Peer Influences on Eating Pathology

Although families represent a central part of the immediate social environment when eating disorders emerge, adolescence marks an important social transition away from immediate family and toward peers. Thus peer values and behaviors come to form an increasingly salient part of the social environment during the period of peak risk for eating disorders. Several studies support significant peer influence on disordered eating behaviors and attitudes during adolescence and young adulthood. The reported frequency of friends’ dieting has been positively associated with unhealthy weight control behaviors in adolescents (Clemens, Thombs, Olds, & Gordon, 2008; Eisenberg, Neumark-Sztainer, Story, & Perry, 2005) and with drive for thinness in adults (Gravener, Haedt, Heatherton, & Keel, 2008).

In longitudinal studies, exposure to peer dieting predicts greater disordered eating several years later. Over a five-year follow-up, friends’ dieting significantly predicted use of unhealthy and extreme weight control behaviors (e.g., fasting and self-induced vomiting) and binge or loss-of-control eating in girls (Eisenberg & Neumark-Sztainer, 2010; Neumark- Sztainer et al., 2007). Among women (but not men), the frequency of dieting by college roommates predicted drive for thinness, bulimic symptoms, and use of self-induced vomiting to control weight at 10-year follow-up (Keel et al., 2013).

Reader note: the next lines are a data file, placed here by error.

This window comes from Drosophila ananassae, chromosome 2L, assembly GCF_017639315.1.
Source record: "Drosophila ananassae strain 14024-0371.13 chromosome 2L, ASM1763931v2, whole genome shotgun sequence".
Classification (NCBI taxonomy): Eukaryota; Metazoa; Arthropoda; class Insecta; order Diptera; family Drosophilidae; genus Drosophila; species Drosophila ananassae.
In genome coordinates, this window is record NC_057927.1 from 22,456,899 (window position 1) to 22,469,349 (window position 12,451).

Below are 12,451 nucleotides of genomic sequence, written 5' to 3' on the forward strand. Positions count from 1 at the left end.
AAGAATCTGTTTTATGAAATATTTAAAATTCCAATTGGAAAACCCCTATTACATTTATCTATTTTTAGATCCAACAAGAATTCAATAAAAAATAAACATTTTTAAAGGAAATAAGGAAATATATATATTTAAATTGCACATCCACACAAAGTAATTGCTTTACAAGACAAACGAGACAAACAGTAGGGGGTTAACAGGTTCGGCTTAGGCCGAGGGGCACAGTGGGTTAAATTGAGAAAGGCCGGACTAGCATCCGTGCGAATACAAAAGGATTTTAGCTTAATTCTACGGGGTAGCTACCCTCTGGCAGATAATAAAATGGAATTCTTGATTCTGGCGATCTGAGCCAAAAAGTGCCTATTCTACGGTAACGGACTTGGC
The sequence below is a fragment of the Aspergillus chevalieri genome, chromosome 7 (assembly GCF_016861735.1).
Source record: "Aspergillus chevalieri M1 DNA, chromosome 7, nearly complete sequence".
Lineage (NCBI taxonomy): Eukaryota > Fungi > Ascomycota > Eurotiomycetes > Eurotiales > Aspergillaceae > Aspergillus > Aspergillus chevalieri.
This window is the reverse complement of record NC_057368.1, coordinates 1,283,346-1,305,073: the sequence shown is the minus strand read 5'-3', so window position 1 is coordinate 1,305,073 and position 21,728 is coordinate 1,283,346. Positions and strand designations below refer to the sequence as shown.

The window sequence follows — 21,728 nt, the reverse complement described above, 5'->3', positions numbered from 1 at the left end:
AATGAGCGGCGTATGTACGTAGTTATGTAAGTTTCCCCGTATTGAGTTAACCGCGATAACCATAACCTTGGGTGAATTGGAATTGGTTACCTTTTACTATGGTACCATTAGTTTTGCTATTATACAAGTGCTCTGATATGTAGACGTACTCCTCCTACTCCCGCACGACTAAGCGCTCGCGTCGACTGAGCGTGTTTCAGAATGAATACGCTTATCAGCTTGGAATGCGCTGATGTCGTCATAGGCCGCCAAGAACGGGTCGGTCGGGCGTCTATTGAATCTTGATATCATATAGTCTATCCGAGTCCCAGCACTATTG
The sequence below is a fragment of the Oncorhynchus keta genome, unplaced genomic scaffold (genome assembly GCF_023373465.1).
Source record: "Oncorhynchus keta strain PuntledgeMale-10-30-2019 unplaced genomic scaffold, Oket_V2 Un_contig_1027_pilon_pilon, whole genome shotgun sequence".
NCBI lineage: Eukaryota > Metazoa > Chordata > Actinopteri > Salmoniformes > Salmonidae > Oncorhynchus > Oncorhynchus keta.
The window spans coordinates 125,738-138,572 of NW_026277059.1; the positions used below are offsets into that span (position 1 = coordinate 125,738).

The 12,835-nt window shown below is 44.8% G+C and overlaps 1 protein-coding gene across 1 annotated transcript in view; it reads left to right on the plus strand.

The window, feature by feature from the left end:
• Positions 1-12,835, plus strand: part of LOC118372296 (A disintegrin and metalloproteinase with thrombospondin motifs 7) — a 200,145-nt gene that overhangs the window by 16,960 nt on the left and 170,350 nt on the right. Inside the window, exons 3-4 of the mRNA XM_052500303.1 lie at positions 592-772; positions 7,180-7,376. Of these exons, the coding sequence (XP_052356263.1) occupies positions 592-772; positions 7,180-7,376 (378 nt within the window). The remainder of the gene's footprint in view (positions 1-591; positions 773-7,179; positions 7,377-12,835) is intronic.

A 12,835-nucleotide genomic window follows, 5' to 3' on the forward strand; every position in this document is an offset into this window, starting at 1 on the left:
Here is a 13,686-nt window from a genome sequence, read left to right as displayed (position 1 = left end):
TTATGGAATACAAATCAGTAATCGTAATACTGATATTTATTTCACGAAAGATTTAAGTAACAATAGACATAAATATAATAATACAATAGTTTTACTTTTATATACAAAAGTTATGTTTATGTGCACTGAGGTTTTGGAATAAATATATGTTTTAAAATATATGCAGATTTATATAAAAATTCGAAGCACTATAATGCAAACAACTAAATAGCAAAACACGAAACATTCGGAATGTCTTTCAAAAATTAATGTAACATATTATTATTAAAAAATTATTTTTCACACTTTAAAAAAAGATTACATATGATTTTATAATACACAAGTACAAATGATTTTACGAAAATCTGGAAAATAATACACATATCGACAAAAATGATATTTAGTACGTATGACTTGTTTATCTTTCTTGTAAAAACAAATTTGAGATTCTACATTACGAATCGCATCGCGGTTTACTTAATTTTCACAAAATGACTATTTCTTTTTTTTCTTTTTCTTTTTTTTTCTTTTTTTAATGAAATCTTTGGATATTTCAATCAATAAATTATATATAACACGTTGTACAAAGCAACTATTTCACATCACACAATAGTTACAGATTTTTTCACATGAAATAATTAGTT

The social influence of peers may contribute to gender differences in risk for eating disorders. To the extent that adolescent girls are more likely than boys to express concerns about being fat, engage in “fat talk” (disparaging remarks about one’s own body made to peers, discussed further below), diet to lose weight, and spend more time socializing with other girls than with boys, girls have greater environmental exposure to the thin ideal within their peer group than do boys. Further, longitudinal data suggest that females may be more sensitive than males to social influences on drive for thinness and bulimic symptoms (Keel et al., 2013). This differential sensitivity is seen even when females and males have comparable exposure to such influences: During college, men and women reported that similar proportions of their mothers were frequent dieters; at 10-year follow-up, however, mothers’ dieting status predicted drive for thinness only in women (Keel et al., 2013).

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